Some of the ABC of Westport founders (from left): Lisa Friedland, Dave Driscoll, Peggy Kamins, Barbara Butler, Ann Pawlick.
Slowly, the plan picked up steam.
It was a mammoth undertaking.
First they had to introduce the public to the idea. That was not easy.
“A group of people in town believed that instead of bringing kids here, we should concentrate on making their home schools better,” Barbara recalls. “They said we’d be drawing away the cream of the crop.”
The organizers’ answer: We have to help however we can. Any opportunity to give young people a boost in life is important.
There were concerns that bringing in scholars would burden the school system. “Adding two kids in each grade has not forced Staples to hire one new teacher,” Barbara says.
Then the founders had to raise money. And buy property.
Steve Daniels and his wife, Cheryl Scott-Daniels, found a house on North Avenue, not far from Staples High School. The mortgage came through. The dream was suddenly much closer to reality.
Glendarcy House, on North Avenue. (Photo/Susan Woog Wagner)
Working with the national organization, Westport’s A Better Chance identified their first group of scholars. They created a network of host families, mentors, tutors and drivers.
Finally, Glendarcy House was ready to open.
Barbara remembers that first barbecue. “We looked at the boys and their families. We thought, ‘What a responsibility!’ Their parents were entrusting their sons to us, in the hopes they’d have better futures.”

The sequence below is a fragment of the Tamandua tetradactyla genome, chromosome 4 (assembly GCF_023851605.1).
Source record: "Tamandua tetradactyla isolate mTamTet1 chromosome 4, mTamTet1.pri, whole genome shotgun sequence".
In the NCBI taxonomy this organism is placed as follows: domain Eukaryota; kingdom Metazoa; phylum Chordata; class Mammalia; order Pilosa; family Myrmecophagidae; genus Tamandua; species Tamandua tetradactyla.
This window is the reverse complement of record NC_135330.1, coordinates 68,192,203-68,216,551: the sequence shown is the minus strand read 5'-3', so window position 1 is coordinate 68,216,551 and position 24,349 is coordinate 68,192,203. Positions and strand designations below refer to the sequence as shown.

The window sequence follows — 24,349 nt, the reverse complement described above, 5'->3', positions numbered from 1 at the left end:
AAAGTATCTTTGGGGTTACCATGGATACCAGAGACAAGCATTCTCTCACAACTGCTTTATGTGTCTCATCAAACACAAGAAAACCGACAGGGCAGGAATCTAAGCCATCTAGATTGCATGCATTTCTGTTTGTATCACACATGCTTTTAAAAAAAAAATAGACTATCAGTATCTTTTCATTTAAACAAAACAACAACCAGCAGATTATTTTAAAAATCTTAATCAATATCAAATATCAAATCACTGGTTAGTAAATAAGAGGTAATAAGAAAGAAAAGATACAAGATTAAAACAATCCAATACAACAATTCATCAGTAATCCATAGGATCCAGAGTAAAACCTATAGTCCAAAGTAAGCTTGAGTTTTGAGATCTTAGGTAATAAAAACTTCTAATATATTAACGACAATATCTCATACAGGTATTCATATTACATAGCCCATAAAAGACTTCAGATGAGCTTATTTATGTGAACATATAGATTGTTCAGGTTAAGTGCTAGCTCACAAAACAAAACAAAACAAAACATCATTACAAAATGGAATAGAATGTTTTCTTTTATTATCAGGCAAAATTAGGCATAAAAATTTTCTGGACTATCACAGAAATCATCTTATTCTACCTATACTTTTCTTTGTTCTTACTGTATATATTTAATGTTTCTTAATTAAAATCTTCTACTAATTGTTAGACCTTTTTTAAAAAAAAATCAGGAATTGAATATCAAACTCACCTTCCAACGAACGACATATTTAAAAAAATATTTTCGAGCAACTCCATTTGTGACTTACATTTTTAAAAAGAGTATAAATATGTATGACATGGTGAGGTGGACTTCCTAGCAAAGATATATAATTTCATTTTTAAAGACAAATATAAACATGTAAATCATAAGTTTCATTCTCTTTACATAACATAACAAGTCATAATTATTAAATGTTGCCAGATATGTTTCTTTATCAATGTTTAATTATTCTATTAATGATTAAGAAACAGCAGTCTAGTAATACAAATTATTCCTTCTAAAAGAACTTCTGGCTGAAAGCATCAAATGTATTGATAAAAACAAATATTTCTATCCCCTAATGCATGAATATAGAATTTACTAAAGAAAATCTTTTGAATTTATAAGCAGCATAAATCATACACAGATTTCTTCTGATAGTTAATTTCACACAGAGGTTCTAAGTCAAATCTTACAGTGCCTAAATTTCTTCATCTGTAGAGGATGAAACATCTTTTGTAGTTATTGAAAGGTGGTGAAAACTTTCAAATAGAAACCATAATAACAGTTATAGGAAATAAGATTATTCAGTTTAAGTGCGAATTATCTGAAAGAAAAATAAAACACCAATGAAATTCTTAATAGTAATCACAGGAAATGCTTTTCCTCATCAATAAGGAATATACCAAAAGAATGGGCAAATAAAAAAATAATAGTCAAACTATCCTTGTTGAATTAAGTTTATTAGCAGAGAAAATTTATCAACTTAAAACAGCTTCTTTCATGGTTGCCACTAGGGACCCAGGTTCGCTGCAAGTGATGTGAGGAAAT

Barbara has enormous respect for the scholars. “These kids are as good as gold,” she marvels. “They can’t do things other teenagers do, like go to parties where there might be alcohol.
“They were top performers in their old school. Then they get here, and there’s catching up to do. But they represent themselves and the program so well.”
There were challenges along the way. A couple of neighbors worried about living near a house with eight teenage boys. That never proved to be a problem.
Early on, there was criticism about taking the scholars to a Broadway show. “People called it frivolous,” Barbara says. “But we were just giving these kids opportunities that others have.” Today, activities like those are an important part of the A Better Chance experience.
Barbara Butler (Photo/Susan Woog Wagner)
In the beginning, she notes, “people thought this was something Westport could do for others. It took a while, but now they realize what ABC does for Westport.”
For example, the scholars “get to know their host families, and their friends — and they get to know the scholars. The kids bring their experiences to Staples, which adds a lot for Westport students and teachers. Plus, they’re role models.”
Barbara credits much of ABC’s success to the careful process of choosing the right scholars. They must have plenty of academic potential, but also strong characters and supportive parents.
Despite all that, coming to Westport — and staying — is not easy. “Some of the kids have tough times,” Barbara admits. “But seeing them pull through — and go on to succeed at colleges like Yale and Duke — is tremendously gratifying.”
Yet the real payoff, Barbara says, comes at the annual Dream Event. “Boys have become young men. They’ve graduated from college — even grad school. They have jobs, girlfriends, wives and children.”
Barbara sees something else at the Dream Event: ABC board members, host families, tutors, drivers and resident directors she doesn’t know. New generations take over from the founders. A Better Chance of Westport moves forward, with ever-stronger community support.
That long-ago good idea turned out to be a great one.